Continued from Starting our for a grand experience
On January 5, 1943, Yry again boarded a bus, this one destined for Laramie. As the bus digested distance, she noted “an endless land that seems to have existed forever—miles upon miles between towns and even between ranches.” The bus passed through tiny Wheatland. Just past midnight the bus pulled into Cheyenne for an hour layover. Yry left the station to explore the state Capitol by twilight. In the dark, she clutched her coat tightly around herself and strolled along Capitol Avenue from 15th to 17th streets taking in the stores, cafes, the Elk’s Club building, movie houses, and bars, all of which looked bleak and deserted.
Back inside the station she sat in a secluded corner and observed her fellow travelers. One man served up funny stories to a clot of people who frequently erupted in outbursts, guffaws, and applause. There were a few dark-skinned people—either Mexican or Indian, or both. (None in leathers and feathers though!) A Chinese or Filipino soldier wore dark glasses and Yry imagined him as a Japanese spy in disguise. Most travelers were dressed in jeans, boots, and leather coats. One lady wore a red velvet turban perched upon a head of tightly curled grey hair, with a black veil, fur coat, high heels, and of all things, slacks—still celebrating a New Year’s Eve masquerade ball?
The bus arrived in Laramie at 4:30 in the morning, too late to waste money on a motel so she hung around the depot till advancing sunlight began uncloaking empty streets. After a light breakfast at the Connor Hotel she began the mile-long walk to campus for an 8 o’clock appointment with the Dean of Agriculture.
The dean was friendly and helpful. He summoned Professor Johnston to give her a tour of Laramie and help her find a place to stay, which she found downtown near the bus depot and hotel she’d just come from.
Yry plunged into Wyoming academia like a bear into a huckleberry patch. She took her assignments far more seriously than her more seasoned classmates, nearly all of whom were raised on ranches. Three women were enrolled; the oldest, a woman of about 50, befriended her on the first day. Mrs. Miller was the daughter of an esteemed professor of botany. Her husband was a banker who had purchased a ranch south of town. Yry disdained the other woman in the class because of her fancy clothes and fastidious avoidance of dirt. This woman claimed to own a sheep operation, but Yry decided she must be running it by remote control. Yry’s studious discipline must have been a source of irritation to her classmates. But she kept them entertained with frequent and unexpected questions.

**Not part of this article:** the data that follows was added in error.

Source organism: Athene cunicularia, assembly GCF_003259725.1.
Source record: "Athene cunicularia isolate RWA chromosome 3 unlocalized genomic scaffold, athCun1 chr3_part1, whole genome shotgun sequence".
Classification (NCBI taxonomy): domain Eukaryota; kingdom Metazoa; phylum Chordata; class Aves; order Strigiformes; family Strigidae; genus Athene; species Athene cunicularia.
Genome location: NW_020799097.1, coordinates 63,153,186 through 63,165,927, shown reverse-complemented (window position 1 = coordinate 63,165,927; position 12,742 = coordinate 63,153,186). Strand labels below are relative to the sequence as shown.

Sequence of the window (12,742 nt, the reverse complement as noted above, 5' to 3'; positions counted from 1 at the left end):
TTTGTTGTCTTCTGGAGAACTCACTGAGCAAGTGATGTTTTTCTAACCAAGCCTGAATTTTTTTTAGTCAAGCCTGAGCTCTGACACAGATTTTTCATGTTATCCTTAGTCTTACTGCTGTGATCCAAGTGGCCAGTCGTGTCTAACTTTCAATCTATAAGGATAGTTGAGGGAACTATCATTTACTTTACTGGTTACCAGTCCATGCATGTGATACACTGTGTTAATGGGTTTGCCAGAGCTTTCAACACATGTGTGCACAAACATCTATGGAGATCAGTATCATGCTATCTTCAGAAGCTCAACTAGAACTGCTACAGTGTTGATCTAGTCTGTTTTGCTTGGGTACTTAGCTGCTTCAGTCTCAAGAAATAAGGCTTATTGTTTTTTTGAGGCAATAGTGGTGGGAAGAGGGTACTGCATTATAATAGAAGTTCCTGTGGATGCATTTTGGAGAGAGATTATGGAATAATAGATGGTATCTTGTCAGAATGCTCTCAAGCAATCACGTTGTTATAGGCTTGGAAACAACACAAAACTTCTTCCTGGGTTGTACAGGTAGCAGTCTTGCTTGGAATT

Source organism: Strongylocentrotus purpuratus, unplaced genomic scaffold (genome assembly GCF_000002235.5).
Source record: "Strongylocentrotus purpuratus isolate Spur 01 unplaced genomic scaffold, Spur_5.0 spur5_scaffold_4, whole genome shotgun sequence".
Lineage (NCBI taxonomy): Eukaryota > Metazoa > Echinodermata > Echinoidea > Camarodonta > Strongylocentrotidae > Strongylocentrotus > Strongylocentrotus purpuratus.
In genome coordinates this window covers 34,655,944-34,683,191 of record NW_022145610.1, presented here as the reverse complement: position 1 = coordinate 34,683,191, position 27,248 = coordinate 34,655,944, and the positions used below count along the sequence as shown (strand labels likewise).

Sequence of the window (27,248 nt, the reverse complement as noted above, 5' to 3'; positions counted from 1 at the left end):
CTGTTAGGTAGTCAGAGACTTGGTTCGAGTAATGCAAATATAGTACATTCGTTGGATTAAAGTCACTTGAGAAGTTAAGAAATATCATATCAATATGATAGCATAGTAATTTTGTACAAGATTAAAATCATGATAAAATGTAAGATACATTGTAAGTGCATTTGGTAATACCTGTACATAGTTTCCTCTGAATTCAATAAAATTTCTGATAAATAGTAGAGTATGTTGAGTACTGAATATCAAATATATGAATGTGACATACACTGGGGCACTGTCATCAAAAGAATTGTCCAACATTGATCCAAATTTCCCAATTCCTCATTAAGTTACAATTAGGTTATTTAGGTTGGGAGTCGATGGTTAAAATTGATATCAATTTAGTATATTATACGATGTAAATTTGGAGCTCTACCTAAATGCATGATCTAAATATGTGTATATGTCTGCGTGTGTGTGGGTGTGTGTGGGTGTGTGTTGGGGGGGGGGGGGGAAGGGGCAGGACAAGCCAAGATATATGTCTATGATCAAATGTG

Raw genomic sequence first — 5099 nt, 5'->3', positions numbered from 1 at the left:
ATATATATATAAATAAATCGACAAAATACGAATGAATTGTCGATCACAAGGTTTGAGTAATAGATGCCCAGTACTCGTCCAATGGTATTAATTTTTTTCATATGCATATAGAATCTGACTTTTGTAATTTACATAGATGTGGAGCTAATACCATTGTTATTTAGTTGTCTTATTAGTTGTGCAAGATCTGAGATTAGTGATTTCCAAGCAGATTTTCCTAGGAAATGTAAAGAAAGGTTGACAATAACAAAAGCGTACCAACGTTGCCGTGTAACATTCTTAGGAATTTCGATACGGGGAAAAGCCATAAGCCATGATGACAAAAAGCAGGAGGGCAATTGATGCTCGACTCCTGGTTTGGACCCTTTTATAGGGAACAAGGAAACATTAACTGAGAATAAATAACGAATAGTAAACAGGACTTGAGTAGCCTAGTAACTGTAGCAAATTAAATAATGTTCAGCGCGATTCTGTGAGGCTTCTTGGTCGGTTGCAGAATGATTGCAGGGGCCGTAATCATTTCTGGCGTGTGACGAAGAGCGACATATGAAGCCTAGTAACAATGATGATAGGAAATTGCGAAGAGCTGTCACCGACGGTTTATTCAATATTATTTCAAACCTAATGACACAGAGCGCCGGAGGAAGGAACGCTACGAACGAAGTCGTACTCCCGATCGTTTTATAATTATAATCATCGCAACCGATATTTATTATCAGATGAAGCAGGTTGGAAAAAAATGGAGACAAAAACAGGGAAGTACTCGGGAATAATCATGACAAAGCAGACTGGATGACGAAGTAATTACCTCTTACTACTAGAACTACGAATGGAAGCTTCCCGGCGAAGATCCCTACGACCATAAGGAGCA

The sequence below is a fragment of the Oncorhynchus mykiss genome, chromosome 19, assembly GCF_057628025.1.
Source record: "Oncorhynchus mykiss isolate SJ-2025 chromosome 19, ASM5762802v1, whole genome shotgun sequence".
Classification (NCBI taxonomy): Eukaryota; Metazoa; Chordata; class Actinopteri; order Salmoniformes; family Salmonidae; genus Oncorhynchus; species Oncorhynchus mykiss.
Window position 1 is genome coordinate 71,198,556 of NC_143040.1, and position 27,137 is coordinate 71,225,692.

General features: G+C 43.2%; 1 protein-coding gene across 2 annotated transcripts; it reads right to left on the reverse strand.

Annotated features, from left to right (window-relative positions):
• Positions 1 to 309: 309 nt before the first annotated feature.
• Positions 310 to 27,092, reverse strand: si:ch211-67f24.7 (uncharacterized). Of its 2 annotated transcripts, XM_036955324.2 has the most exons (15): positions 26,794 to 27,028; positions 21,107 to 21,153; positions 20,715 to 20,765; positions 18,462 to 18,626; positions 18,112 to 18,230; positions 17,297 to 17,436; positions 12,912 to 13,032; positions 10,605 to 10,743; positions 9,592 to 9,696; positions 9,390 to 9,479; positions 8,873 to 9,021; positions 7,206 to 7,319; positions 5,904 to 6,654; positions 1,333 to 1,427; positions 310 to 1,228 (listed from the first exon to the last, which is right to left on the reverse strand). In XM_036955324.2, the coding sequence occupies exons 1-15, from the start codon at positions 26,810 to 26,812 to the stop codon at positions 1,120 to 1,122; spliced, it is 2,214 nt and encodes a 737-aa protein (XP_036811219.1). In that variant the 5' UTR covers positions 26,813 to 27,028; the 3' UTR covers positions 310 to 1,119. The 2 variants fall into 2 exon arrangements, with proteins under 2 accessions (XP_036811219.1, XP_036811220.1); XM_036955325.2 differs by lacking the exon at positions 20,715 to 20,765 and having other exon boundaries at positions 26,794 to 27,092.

The classes, divided into three-week sessions, included topics such as sheep production, animal husbandry, feeds and feeding, crop plants and soils, wool production, dairying, beef production, agricultural economics, seed analysis and weed control. Due to war-time shortages the farm repairs and tools class lacked much of the equipment that they should be learning to maintain, so she used her time and resources to outfit herself with handmade halters, spurs, bridle, and chaps, all of which she was very proud of and which she prized for the rest of her life.
An annoying seepage of soft coal dust from the trains crept through cracks and gaps in the windows and door of her apartment, prompting a move to the Lazy U Motel, which was closer to campus and had a small fridge and hotplate. Her letters home were full of pride about everything she was learning. She nattered about how “You easterners don’t know what a real steak is.” Ditto “real butter and real cream.” However, in practically the same breath, she berated the locals. “You westerners need to just get acclimatized to your own climate!” Of course, she was never bothered by the cold spells that prompted water-cooler complaints. Always the outsider, this woman.